Joseph Wakim v Bluestar Global Logistics [2016] FWC 6992

  • A National Sales and Marketing Manager of a national transport and logistics company was charged and convicted of a serious sexual offence involving a child.
  • The employee was a person of some significance in the community and the crime was reported in the media.
  • After bringing the article about the crime to the attention of the employer, the employee was stood down while the criminal matter was dealt with in the Courts. However, the matter attracted greater media attention as the case progressed and the employer summarily terminated the employee’s employment.
  • The FWC found the employee’s crime itself was not a valid reason for termination of employment (as the child sexual offence did not impact or relate to his duties in his employment) but found the media attention had a serious and significant risk of damaging the employer’s reputation as a business and employer.

James Deeth v Milly Hill Pty Ltd [2015] FWC 6422

  • The employee, who was an apprentice butcher of a small regional butcher shop, was charged with being an accessory to murder.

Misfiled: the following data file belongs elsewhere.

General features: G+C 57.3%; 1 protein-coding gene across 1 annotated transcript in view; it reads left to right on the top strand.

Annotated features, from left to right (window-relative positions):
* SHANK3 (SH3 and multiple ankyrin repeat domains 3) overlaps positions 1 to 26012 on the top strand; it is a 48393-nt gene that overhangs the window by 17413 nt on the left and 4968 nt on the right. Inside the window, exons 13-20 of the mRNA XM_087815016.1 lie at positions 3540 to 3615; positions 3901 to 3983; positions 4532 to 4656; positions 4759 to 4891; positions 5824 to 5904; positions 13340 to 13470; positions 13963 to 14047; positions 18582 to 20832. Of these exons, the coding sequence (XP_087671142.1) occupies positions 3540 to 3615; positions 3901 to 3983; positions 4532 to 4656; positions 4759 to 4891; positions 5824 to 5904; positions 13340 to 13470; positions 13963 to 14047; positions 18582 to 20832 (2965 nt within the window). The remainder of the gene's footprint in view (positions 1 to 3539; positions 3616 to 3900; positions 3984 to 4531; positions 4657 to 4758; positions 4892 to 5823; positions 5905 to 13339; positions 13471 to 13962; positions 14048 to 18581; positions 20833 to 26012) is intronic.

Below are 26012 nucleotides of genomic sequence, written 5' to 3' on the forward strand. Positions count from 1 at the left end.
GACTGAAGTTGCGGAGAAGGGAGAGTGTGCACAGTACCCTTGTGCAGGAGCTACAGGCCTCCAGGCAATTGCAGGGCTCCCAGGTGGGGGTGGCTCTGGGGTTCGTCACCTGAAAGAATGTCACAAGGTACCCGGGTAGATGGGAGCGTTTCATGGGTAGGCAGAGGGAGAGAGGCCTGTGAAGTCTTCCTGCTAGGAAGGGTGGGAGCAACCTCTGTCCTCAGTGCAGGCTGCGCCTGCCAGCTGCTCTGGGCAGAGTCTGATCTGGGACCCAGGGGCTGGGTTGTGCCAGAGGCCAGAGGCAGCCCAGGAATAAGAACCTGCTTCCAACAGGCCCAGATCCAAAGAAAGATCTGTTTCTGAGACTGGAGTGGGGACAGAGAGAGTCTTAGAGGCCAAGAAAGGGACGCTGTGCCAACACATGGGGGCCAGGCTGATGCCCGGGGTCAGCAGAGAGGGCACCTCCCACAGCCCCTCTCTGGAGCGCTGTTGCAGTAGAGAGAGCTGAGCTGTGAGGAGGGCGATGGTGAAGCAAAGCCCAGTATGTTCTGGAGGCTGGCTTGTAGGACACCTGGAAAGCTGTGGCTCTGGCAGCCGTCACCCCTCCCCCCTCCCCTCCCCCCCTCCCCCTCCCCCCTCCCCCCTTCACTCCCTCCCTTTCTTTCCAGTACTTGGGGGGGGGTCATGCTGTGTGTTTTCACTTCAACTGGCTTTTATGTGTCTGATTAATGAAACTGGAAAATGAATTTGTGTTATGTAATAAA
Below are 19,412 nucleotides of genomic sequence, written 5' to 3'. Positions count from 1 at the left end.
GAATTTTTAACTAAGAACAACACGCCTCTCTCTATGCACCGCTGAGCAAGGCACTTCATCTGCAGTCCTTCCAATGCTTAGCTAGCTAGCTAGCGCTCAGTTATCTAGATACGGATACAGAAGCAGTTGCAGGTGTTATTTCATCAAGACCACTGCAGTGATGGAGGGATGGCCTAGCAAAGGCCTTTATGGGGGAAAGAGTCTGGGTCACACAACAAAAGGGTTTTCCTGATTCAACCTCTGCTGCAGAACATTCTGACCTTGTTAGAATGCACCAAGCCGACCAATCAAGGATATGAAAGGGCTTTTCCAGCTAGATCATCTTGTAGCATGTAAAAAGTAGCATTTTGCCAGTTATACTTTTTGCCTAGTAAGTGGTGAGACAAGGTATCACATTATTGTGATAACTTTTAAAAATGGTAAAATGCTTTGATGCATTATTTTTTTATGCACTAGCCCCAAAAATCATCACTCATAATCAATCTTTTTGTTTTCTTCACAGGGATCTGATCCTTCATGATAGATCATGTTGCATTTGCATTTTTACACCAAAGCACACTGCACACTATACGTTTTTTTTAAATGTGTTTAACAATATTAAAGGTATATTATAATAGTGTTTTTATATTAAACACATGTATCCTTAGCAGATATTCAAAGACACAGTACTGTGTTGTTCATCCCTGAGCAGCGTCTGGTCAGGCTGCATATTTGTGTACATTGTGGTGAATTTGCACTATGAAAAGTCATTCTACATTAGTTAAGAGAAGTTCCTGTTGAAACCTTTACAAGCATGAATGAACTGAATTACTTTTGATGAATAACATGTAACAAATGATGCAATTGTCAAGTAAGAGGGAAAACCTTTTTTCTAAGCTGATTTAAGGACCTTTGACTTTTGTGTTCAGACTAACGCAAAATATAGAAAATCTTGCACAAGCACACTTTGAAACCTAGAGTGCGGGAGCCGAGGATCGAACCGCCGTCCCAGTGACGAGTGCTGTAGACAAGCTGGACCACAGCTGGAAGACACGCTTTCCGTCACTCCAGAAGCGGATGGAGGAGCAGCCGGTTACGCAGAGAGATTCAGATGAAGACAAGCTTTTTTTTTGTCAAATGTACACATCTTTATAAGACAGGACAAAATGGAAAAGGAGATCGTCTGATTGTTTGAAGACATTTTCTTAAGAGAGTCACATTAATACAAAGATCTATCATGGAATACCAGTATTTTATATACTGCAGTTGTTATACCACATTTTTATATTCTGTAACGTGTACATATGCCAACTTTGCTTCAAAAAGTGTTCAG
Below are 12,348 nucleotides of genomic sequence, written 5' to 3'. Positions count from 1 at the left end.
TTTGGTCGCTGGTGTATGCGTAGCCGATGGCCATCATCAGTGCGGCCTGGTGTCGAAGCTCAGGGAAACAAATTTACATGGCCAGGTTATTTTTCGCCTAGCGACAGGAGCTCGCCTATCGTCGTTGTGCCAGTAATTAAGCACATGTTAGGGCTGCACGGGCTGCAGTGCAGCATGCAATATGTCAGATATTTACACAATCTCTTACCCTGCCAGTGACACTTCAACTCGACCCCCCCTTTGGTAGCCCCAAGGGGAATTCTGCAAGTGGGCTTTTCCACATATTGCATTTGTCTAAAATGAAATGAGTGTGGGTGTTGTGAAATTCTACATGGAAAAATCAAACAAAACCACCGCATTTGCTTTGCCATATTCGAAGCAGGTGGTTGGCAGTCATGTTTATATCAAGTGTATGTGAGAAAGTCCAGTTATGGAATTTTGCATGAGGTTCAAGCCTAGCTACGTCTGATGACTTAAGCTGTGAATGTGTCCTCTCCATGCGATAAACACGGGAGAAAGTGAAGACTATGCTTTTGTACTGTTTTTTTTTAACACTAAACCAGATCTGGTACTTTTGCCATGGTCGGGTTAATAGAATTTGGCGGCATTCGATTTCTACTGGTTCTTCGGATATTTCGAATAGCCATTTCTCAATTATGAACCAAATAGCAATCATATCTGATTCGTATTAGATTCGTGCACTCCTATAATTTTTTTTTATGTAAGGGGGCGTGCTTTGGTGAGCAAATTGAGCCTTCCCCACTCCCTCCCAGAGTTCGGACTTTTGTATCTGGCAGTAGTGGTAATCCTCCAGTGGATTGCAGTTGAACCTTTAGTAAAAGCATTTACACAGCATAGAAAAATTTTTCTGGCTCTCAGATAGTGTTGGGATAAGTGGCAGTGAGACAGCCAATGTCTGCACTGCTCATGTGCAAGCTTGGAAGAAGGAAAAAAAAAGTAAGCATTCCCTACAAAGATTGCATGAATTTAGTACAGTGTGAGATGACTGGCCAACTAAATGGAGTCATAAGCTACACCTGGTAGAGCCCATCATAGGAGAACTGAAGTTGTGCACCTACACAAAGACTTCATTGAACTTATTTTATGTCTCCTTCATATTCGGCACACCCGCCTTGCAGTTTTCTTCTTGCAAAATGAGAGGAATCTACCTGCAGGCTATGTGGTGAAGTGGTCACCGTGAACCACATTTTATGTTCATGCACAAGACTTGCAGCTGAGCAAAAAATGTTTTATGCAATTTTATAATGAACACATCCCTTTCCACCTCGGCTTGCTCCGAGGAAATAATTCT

• When the employer learned about the charges, they summarily terminated the employee’s employment immediately without any process, alleging, without obtaining supporting evidence, that customers would boycott the store because of it and that other employees would be scared to work with the employee.
  • The FWC found the crime had a sufficient connection with the employee’s employment and that the reputational risk in the small town was significant. However, the FWC found the dismissal was unfair because the employer did not undertake a procedurally fair process in the manner of dismissal.

William James Sandilands v Industrial Relations Secretary on behalf of Legal Aid NSW [2018] NSWIRComm 1051

  • A long-tenured legal aid solicitor was terminated after being charged and tried for a domestic violence offence.
  • The employee was a criminal lawyer who did not practice in domestic violence offences and alleged the criminal conduct did not have a sufficient connection to his employment.